Photo of the Day

April 2 - Los Angeles

Start 'em young!
Today's Captain of the Day is 15-month-old Spencer Underwood, who was recently spotted at the helm of The Bill of Rights out of Los Angeles.

Photo Devan Mullin

The Catana Could Have Been a Contender

April 2 - The Atlantic Ocean

About a week ago we reported that a group of French professional sailors were going to see how fast they could sail the brand new and stock - complete with air conditioning and washing machine - Catana 582 catamaran from New York to France. Alas, after about four days of rough weather, they had to turn back. We don't know exactly why because it's hard to read their Website, but we think it was because they ripped the clew out of their main in winds up to 50 knots, and later irreparably damaged their genoa in high winds. The crew is stopping in Bermuda on their way back to New York, at which time they will apparently restart.

Photo Courtesy

Update: Thanks to Joseph Oster, here's a bit of the Catana's log when they were doing well: "The boat is absolutely perfect. It's incredible how safe we feel aboard this catamaran. When we were surfing down the waves in gusts of wind, we got close to 33 knots, and crashed more than once in the wave that was in front of us. But thanks to the volume of the bows, Saint Nicolas always got out well."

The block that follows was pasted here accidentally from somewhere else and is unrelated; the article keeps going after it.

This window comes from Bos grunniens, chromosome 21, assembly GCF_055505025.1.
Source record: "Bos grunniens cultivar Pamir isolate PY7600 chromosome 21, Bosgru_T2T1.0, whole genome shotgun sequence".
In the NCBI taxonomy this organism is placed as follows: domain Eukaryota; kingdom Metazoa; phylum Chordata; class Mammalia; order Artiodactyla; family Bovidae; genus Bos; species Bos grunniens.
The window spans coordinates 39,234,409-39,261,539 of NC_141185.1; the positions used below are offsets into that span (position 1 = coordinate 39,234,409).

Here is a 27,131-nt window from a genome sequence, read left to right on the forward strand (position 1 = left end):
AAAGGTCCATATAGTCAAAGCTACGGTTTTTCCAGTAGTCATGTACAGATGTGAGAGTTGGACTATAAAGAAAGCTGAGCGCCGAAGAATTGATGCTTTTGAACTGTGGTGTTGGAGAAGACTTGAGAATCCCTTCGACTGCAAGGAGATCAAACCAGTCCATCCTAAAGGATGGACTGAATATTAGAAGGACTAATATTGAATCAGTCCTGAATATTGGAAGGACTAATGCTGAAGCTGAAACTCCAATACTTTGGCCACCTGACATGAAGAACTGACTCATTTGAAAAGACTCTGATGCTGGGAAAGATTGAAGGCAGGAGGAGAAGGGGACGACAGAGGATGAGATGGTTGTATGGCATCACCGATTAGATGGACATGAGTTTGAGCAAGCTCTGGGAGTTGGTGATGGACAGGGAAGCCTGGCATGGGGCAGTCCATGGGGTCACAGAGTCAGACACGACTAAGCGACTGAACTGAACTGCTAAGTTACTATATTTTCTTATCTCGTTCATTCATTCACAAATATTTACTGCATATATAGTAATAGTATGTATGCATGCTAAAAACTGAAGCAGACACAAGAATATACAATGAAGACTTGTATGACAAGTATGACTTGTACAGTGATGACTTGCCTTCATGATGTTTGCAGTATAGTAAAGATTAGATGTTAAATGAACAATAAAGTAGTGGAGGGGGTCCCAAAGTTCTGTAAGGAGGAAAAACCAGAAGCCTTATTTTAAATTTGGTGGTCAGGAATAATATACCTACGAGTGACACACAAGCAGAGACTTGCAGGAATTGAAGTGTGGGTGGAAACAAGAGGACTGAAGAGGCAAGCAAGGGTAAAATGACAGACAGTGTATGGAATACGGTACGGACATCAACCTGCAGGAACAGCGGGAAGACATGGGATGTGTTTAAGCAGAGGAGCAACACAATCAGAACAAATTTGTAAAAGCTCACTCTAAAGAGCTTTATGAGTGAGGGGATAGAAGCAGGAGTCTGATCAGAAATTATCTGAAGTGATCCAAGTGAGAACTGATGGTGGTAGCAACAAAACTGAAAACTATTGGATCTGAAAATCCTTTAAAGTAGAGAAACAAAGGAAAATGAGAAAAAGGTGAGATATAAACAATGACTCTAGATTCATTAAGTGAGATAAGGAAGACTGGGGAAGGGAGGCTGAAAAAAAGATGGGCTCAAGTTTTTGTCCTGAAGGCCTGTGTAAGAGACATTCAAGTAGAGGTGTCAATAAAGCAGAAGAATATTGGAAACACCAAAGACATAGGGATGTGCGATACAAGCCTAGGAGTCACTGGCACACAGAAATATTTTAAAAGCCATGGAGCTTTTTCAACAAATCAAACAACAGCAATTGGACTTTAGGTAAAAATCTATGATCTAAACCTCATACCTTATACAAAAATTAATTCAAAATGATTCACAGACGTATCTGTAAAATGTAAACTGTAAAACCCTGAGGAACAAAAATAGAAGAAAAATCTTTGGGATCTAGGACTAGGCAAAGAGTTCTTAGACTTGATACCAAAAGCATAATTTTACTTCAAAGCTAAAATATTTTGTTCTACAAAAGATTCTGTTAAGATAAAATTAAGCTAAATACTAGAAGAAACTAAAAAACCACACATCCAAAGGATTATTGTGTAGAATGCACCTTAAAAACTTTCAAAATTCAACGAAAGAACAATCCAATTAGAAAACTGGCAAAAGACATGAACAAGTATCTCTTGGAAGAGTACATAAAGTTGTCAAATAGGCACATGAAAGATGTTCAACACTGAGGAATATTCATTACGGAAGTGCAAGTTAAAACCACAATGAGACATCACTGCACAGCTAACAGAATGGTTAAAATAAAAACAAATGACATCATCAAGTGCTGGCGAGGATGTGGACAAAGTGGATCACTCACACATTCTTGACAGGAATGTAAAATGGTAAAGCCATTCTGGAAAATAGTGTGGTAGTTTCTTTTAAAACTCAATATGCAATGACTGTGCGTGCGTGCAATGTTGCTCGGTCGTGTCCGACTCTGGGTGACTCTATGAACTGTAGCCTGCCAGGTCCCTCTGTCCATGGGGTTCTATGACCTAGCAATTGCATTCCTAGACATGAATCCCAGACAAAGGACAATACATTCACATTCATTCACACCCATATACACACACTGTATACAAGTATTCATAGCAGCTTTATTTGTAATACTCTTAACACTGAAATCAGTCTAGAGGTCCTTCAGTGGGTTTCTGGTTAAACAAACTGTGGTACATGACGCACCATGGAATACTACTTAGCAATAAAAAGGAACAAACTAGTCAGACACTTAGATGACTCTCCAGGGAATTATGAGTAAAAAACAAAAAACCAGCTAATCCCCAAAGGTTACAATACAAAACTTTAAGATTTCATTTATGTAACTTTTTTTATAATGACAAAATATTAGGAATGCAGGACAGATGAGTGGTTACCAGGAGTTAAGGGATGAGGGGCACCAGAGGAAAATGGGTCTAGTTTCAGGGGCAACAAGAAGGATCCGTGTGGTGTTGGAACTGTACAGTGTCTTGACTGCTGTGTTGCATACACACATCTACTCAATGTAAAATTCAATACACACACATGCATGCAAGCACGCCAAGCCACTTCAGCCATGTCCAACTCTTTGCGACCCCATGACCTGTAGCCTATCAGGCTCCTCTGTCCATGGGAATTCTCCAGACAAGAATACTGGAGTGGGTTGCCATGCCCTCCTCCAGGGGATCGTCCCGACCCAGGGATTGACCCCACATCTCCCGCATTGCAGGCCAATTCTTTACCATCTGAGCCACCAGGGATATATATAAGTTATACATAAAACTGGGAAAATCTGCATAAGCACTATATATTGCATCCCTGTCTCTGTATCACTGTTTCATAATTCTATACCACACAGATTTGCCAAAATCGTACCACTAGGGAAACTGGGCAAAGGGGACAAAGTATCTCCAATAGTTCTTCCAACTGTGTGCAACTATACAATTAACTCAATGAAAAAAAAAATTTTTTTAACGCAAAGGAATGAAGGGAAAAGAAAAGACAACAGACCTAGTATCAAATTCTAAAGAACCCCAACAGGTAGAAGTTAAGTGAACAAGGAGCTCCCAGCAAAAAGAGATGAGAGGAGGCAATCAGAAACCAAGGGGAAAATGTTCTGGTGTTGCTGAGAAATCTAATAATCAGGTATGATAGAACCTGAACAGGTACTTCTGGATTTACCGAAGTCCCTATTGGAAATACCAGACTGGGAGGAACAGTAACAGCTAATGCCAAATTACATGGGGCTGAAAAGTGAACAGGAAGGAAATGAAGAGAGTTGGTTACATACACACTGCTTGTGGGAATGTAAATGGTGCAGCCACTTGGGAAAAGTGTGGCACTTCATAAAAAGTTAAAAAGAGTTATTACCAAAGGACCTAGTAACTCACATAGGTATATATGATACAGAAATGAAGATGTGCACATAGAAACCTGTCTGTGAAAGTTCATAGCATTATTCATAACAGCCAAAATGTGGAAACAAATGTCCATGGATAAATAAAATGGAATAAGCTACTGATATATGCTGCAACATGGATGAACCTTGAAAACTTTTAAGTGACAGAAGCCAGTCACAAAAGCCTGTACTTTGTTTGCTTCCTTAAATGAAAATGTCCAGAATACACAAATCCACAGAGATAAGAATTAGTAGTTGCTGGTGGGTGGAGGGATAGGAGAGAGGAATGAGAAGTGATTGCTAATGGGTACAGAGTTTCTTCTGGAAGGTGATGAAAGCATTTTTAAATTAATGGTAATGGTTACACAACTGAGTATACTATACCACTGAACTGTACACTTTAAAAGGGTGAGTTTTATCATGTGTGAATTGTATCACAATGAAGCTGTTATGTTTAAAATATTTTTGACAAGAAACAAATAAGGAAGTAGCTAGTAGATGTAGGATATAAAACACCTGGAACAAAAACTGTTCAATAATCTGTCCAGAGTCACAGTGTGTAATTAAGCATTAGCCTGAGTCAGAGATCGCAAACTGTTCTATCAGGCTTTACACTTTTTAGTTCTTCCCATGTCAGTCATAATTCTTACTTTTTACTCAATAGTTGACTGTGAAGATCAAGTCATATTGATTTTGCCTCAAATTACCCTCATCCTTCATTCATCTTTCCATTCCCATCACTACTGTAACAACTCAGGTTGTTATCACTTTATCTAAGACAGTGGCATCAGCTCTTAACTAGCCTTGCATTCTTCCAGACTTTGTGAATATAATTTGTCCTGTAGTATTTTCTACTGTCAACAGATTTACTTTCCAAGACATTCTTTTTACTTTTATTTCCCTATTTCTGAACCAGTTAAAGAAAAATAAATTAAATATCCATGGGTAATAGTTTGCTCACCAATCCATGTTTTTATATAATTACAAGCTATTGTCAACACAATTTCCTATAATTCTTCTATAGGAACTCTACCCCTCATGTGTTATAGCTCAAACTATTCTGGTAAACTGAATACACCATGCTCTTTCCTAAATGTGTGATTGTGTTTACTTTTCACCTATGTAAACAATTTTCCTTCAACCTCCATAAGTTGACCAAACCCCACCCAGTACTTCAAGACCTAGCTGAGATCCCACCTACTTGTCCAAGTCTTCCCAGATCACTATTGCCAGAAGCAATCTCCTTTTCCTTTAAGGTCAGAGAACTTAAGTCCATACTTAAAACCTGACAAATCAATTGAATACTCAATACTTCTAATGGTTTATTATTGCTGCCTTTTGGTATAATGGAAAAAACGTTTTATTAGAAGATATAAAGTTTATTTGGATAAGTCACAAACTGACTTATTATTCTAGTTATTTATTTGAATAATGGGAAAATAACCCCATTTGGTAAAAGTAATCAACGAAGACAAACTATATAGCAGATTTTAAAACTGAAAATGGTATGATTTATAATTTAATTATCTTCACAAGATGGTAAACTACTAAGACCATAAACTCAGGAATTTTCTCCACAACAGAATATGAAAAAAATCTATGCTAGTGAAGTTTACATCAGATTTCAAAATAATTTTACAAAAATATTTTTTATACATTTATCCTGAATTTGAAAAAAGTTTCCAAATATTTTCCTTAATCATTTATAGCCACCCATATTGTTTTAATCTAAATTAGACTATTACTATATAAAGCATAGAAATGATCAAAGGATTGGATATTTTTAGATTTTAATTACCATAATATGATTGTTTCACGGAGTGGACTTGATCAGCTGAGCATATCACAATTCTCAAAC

Cats are great, but they are weakest when having to sail to weather in strong winds. In those cases, it's usually prudent to dramatically slow the boat down to reduce the loads - and most of all make it safe for the crew. Just ask 'Commodore' Tompkins, who just delivered Profligate back to California from Puerto Vallarta.

Maxi Monohull Level Racing

April 2 - The World

Remember when Santa Cruz 70s had near level racing in the TransPac? The days of little boats have gone, now that Roy Disney and Bob McNeil have started working with Bill Lee to develop a level class rule for 86-footers. McNeil's new boat, the R/P 86 Zephyrus V will debut on San Francisco Bay later this month, while Disney - currently kicking butt with his current R/P 75-footer in the Caribbean - is looking for a builder for his new R/P 86.

"Our vision is to create a competitive class of purpose-built racing yachts for the world's great offshore events," Lee told Keith Taylor. "Multihulls and larger yachts may at times be faster. However, this is a vision of creating not just one large fast boat, but a class of large fast boats that can race one another on a level basis without a time allowance - in many cases for course records."